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What is the cleanest and most Pythonic way to get tomorrow's date? There must be a better way than to add one to the day, handle days at the end of the month, etc.

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4 Answers 4

up vote 42 down vote accepted

datetime.date.today() + datetime.timedelta(days=1) should do the trick

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timedelta can handle adding days, seconds, microseconds, milliseconds, minutes, hours, or weeks.

>>> import datetime
>>> today = datetime.date.today()
>>> today
datetime.date(2009, 10, 1)
>>> today + datetime.timedelta(days=1)
datetime.date(2009, 10, 2)
>>> datetime.date(2009,10,31) + datetime.timedelta(hours=24)
datetime.date(2009, 11, 1)

As asked in a comment, leap days pose no problem:

>>> datetime.date(2004, 2, 28) + datetime.timedelta(days=1)
datetime.date(2004, 2, 29)
>>> datetime.date(2004, 2, 28) + datetime.timedelta(days=2)
datetime.date(2004, 3, 1)
>>> datetime.date(2005, 2, 28) + datetime.timedelta(days=1)
datetime.date(2005, 3, 1)
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It handles leap years ok ? –  ldigas Oct 1 '09 at 23:01
    
@ldigas: yes it does. –  nosklo Oct 2 '09 at 10:31

Even the basic time module can handle this:

import time
time.localtime(time.time() + 24*3600)
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Most elegant solution out of all –  Greg Feb 1 '13 at 20:16
    
This fails on the boundaries of Daylight Savings Time in the united states, because at those boundaries one day will have 23 hours and one day will have 25 hours. This also does not take leap seconds into account. –  Charles Wood Aug 14 at 23:12
    
@CharlesWood: this answer may return a different hour that (in some timezones) means it may return a different date (not tomorrow) but it always returns the time that is exactly 24 hours ahead (the accepted answer returns midnight (unknown hours from now)). I don't see how leap seconds can change the result here unless called during a leap second on systems where 23:59:60 and 00:00:00 have the same timestamp. –  J.F. Sebastian Sep 4 at 21:46
    
True, it will always be 24 hours from now, but that wasn't the question. OP wanted to know how to get tomorrow's date. The leap seconds thing was just nitpicking ;) –  Charles Wood Sep 4 at 22:01
    
@CharlesWood: yes. I've just clarified that it doesn't return 23, 25 hours. And yes, it may return wrong date (not tomorrow e.g., for "2014-10-18 23:00:00" in "Brazil/East" timezone). Related: Given the current time in UTC, how do you determine the start and end time of the day in a particular timezone?. –  J.F. Sebastian Sep 4 at 22:21

No handling of leap seconds tho:

>>> from datetime import datetime, timedelta
>>> dt = datetime(2008,12,31,23,59,59)
>>> str(dt)
'2008-12-31 23:59:59'
>>> # leap second was added at the end of 2008, 
>>> # adding one second should create a datetime
>>> # of '2008-12-31 23:59:60'
>>> str(dt+timedelta(0,1))
'2009-01-01 00:00:00'
>>> str(dt+timedelta(0,2))
'2009-01-01 00:00:01'

darn.

EDIT - @Mark: The docs say "yes", but the code says "not so much":

>>> time.strptime("2008-12-31 23:59:60","%Y-%m-%d %H:%M:%S")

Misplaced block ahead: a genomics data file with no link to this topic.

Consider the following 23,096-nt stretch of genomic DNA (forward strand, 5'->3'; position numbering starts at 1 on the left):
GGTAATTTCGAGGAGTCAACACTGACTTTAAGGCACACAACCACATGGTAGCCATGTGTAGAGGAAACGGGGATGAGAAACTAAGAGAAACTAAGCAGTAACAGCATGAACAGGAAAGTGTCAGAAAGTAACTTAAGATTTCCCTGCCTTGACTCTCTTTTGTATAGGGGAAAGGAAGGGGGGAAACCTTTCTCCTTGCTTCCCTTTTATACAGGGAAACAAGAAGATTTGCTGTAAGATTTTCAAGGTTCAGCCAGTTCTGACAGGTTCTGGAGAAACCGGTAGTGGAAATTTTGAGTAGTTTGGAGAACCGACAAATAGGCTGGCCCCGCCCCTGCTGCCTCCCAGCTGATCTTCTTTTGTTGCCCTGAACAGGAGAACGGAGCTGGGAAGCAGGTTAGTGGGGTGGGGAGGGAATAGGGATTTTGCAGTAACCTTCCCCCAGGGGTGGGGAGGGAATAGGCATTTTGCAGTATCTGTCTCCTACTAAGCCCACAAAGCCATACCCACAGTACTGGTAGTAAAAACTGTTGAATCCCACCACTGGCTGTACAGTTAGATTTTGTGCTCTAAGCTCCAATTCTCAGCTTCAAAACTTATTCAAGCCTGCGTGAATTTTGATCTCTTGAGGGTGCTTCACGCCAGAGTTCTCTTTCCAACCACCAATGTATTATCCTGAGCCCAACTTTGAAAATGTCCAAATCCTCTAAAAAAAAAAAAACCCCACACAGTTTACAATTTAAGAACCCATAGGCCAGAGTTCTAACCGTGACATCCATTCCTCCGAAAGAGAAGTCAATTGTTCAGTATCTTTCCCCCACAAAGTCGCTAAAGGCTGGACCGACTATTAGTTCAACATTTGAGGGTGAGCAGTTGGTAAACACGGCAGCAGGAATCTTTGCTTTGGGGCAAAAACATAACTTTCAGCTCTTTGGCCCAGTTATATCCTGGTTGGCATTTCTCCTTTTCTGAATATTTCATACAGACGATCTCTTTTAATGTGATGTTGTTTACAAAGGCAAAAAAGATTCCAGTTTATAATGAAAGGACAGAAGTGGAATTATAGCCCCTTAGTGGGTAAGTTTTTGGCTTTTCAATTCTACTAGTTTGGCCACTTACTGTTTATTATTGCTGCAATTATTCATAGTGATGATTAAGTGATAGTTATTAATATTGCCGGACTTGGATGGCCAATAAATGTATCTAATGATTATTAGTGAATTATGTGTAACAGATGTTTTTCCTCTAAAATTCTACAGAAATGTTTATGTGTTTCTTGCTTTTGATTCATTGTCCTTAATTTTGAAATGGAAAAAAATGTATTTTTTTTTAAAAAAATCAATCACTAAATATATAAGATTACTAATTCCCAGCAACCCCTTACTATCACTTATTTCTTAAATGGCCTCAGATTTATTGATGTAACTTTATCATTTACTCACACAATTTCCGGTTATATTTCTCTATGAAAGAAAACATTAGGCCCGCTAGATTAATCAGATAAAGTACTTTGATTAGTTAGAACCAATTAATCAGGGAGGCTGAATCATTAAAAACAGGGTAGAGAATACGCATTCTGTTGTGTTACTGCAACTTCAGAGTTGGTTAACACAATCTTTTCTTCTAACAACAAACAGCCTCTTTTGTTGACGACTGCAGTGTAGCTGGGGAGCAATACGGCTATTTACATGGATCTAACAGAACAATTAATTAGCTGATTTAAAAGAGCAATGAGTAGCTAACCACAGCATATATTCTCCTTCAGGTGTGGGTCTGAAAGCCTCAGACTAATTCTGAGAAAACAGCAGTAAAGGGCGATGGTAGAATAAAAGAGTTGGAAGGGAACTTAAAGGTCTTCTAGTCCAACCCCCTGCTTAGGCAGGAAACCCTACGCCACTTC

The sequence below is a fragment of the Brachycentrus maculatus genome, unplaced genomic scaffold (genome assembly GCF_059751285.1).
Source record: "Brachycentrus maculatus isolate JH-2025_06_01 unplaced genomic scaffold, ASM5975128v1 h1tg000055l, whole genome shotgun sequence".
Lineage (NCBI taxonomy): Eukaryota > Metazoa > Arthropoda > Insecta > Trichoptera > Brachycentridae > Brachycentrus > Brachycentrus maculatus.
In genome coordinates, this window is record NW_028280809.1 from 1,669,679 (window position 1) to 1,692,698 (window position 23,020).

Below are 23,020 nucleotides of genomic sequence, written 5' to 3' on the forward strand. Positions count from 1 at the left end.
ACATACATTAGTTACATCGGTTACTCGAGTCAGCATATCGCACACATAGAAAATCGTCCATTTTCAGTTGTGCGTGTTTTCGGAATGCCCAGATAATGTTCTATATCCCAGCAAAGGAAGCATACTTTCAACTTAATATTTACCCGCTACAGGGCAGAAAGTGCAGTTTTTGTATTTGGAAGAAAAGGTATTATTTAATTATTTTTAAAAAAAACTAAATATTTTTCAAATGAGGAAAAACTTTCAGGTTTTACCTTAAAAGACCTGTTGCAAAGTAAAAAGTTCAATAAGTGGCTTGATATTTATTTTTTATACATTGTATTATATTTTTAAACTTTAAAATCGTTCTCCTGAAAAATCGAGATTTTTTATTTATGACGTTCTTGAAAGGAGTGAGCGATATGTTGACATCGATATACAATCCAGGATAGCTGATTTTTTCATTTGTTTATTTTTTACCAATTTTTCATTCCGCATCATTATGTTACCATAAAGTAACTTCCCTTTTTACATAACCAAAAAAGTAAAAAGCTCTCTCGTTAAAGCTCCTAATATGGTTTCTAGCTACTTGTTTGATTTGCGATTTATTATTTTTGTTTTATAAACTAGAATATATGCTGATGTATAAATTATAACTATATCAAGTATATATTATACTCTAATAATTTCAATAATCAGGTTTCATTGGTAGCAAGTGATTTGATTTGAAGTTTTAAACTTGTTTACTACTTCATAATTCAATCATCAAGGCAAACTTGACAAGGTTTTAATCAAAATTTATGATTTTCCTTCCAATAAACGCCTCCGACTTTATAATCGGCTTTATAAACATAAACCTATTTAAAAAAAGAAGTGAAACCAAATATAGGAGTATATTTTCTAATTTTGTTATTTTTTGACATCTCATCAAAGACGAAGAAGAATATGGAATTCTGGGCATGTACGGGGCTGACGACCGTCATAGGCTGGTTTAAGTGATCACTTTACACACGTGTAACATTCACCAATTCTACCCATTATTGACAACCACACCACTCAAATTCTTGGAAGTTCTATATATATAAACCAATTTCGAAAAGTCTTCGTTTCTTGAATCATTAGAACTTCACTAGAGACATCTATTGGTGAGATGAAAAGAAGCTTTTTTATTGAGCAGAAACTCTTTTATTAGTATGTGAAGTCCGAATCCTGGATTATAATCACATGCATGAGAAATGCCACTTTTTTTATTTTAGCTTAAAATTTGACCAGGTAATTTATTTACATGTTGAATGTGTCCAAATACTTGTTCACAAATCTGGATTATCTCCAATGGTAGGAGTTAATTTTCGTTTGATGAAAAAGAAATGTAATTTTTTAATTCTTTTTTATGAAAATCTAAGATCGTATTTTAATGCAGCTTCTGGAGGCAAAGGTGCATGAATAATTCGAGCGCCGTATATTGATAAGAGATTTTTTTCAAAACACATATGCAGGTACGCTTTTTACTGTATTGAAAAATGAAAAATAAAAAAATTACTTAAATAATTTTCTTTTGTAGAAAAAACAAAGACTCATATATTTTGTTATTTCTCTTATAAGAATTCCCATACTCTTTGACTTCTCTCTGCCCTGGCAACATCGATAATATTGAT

(2008, 12, 31, 23, 59, 60, 2, 366, -1)
>>> time.mktime(time.strptime("2008-12-31 23:59:60","%Y-%m-%d %H:%M:%S"))
1230789600.0
>>> time.gmtime(time.mktime(time.strptime("2008-12-31 23:59:60","%Y-%m-%d %H:%M:%S")))
(2009, 1, 1, 6, 0, 0, 3, 1, 0)
>>> time.localtime(time.mktime(time.strptime("2008-12-31 23:59:60","%Y-%m-%d %H:%M:%S")))
(2009, 1, 1, 0, 0, 0, 3, 1, 0)

I would think that gmtime or localtime would take the value returned by mktime and given me back the original tuple, with 60 as the number of seconds. And this test shows that these leap seconds can just fade away...

>>> a = time.mktime(time.strptime("2008-12-31 23:59:60","%Y-%m-%d %H:%M:%S"))
>>> b = time.mktime(time.strptime("2009-01-01 00:00:00","%Y-%m-%d %H:%M:%S"))
>>> a,b
(1230789600.0, 1230789600.0)
>>> b-a
0.0
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time.strftime handles leap seconds: see Note 2: docs.python.org/library/time.html#time.strftime and Note 3: docs.python.org/library/datetime.html#strftime-behavior –  Mark Rushakoff Oct 2 '09 at 0:18
    
This is because Unix time doesn't handle leap seconds. See en.wikipedia.org/wiki/Unix_time#History, mail-archive.com/leapsecs@rom.usno.navy.mil/msg00094.html, and POSIX itself. –  Roger Pate Nov 29 '09 at 23:37
    
"each and every day shall be accounted for by exactly 86400 seconds" opengroup.org/onlinepubs/9699919799/basedefs/… –  Roger Pate Nov 29 '09 at 23:42
    
Leap years account for the difference between the solar year and an even 365 days, while leap seconds are inherently different and account for differences caused by external factors like earthquakes. This makes them irregular and can't be determined in the same way as, e.g. determining the day of the week that March 3rd, 2055 will land on. –  David Woods Mar 4 '13 at 14:04
    
@DavidWoods: leap seconds are to keep UTC within +/- 0.9 seconds from UT1 (Earth rotation). There are 25 leap seconds accumulated from 1972 to 2012. Earthquakes are too weak to cause it (a single earthquake may introduce microsecond changes -- thousand times less than a typical millisecond difference in the duration of the day from 86400 SI seconds). –  J.F. Sebastian Sep 4 at 21:56

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